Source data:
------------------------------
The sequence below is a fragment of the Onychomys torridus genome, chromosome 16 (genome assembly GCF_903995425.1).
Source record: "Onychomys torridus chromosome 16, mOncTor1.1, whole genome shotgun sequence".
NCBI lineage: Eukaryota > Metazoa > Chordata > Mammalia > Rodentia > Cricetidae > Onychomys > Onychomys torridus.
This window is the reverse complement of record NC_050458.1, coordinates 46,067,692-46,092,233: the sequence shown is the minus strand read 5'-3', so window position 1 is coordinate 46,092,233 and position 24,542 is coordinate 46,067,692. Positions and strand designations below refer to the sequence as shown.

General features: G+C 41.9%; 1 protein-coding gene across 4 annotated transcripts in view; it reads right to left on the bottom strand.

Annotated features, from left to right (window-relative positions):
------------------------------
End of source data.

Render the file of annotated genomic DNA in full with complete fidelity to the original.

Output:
The sequence below is a fragment of the Onychomys torridus genome, chromosome 16 (genome assembly GCF_903995425.1).
Source record: "Onychomys torridus chromosome 16, mOncTor1.1, whole genome shotgun sequence".
NCBI lineage: Eukaryota > Metazoa > Chordata > Mammalia > Rodentia > Cricetidae > Onychomys > Onychomys torridus.
This window is the reverse complement of record NC_050458.1, coordinates 46,067,692-46,092,233: the sequence shown is the minus strand read 5'-3', so window position 1 is coordinate 46,092,233 and position 24,542 is coordinate 46,067,692. Positions and strand designations below refer to the sequence as shown.

General features: G+C 41.9%; 1 protein-coding gene across 4 annotated transcripts in view; it reads right to left on the bottom strand.

Annotated features, from left to right (window-relative positions):